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Are We Free? Psychology and Free Will 1st Edition

3 customer reviews
ISBN-13: 978-0195189636
ISBN-10: 0195189639
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Editorial Reviews

About the Author

John Baer is a Professor of Educational Psychology at Rider University. James Kaufman is an Assistant Professor of Psychology at California State University. Roy Baumeister is Eppes Eminent Professor of Psychology at Florida State University.


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Product Details

  • Hardcover: 368 pages
  • Publisher: Oxford University Press; 1 edition (February 25, 2008)
  • Language: English
  • ISBN-10: 0195189639
  • ISBN-13: 978-0195189636
  • Product Dimensions: 9.2 x 1.2 x 6.4 inches
  • Shipping Weight: 1.4 pounds (View shipping rates and policies)
  • Average Customer Review: 4.3 out of 5 stars  See all reviews (3 customer reviews)
  • Amazon Best Sellers Rank: #1,594,611 in Books (See Top 100 in Books)

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Most Helpful Customer Reviews

14 of 14 people found the following review helpful By Dale Floody on June 22, 2009
Format: Hardcover Verified Purchase
I was thinking recently about the relative shortage of attention in Psychology that's given to freedom and free will (it happens), and decided to explore it more fully (at least I think I decided to explore it). I was delighted to find out about this new book, and wasn't disappointed upon reading it. The 18 contributions in the book represent an intriguing and readable summary of philosophical, evolutionary, genetic, biological, psychological (behavioral), sociological, and anthropological issues with respect to free will. It's apparent (and suggested throughout the book) that many of the debates (which have been going on for a LONG time) about the existence of free will stem from definitional differences, as well as from a tendency to see things in black/white and/or either/or, rather than in shades of gray. As just one example, with respect to violence/aggression and determinism, it is well-established that precursors may include evolution (survival of the fittest), genetics, biology (e.g., testosterone and brain tumors), prenatal experiences, reinforcement and modeling history, parenting, peer influences (e.g., gang membership), automaticity (mindlessness rather than mindfulness), group and cultural influences ( there are peaceful societies where violence and aggression are virtually unheard of). We appear to be pretty determined. On the other hand, studies of intrinsic motivation, achievement motivation, self-efficacy, perceived choice, incremental self-theory, and internal locus of control suggest at least some degree of free will. Perhaps in a sense the determinants of behavior define starting points or limits of potentialities, but conscious choice (or free will) in a specific situation and culture influences ultimate behaviors. Cognition at least facilitates mindfulness.Read more ›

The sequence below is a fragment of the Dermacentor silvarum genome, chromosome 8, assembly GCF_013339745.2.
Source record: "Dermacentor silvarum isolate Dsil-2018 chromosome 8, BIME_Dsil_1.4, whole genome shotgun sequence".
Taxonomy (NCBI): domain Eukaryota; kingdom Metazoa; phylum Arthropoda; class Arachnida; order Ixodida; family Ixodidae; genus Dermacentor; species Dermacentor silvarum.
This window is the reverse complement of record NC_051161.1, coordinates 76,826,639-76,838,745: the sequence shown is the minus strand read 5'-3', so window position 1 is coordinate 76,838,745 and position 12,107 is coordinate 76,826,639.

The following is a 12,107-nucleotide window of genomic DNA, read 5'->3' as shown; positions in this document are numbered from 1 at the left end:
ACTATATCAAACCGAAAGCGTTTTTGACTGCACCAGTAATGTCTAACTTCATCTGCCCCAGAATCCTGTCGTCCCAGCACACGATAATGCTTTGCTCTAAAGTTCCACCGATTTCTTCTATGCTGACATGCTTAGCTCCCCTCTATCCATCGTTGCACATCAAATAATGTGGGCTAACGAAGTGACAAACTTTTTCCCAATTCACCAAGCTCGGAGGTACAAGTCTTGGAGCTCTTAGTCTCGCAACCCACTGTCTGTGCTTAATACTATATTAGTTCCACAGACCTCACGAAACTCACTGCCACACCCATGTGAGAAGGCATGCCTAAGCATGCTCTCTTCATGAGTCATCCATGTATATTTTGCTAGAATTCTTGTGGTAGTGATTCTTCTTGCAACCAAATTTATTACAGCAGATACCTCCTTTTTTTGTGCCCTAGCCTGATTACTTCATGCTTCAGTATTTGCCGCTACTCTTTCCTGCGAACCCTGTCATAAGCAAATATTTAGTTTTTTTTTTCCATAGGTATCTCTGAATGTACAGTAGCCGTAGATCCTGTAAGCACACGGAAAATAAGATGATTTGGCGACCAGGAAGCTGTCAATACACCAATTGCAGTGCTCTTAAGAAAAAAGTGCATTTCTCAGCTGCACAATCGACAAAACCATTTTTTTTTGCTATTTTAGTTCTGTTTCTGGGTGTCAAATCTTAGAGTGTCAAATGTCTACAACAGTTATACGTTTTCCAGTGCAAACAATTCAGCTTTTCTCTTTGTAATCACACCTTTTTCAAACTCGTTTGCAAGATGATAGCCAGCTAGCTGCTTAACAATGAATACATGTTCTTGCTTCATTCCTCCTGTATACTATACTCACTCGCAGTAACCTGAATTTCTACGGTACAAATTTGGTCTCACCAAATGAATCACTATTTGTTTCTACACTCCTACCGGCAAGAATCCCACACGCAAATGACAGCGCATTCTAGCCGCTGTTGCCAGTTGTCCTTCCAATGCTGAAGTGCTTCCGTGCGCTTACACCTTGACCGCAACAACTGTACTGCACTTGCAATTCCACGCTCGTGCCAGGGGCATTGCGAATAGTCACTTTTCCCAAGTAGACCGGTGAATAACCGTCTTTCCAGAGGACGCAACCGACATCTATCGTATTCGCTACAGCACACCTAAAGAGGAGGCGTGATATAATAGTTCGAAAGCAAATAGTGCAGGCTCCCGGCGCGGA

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4 of 4 people found the following review helpful By W. Cheung on April 29, 2011
Format: Hardcover Verified Purchase
This book should be able to answer most if not all the questions you want to ask about the nature of "free will". There are 18 chapters written by many authors - most of them are professors of psychology.

The concept of compatibilism is very well explained - i.e. "free will" (the ability to choose how to intend and/or act) is compatible with determinism. Even though our thinking, intentions, and actions may be "determined" by external stimuli and internal mental states, as long as we are not "coerced" to do something, we are considered to be and are indeed deemed "free".

Lots of data and findings are presented to show that whilst our behaviors can easily be influenced by the external environment, and often subconsciously, we retain a significant degree of "self control" - "free won't". This ability to "resist temptation" forms part of the concept of being "free", even if determinism is true.

The book also shows studies demonstrating that whether we believe in the concept of "free will" or not may influence our own behaviors and outlook of life.

It is impossible for me to summarize fully the whole book, which is well over 300 rather dense pages. All I can say is that if you, like me, are interested in the "free will" debate, then this book is really for you. It's brilliant and all encompassing. One final comment - do not expect a lot on libertarianism in this book: to a lay person, either it is incoherent or too sophisticated to fathom its intricacies.

Five stars.
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1 of 2 people found the following review helpful By Edwin A. Locke on January 13, 2014
Format: Hardcover Verified Purchase
some good points made and some not so good depending on who the author was--Bandura ch. was best, Bargh the worst.
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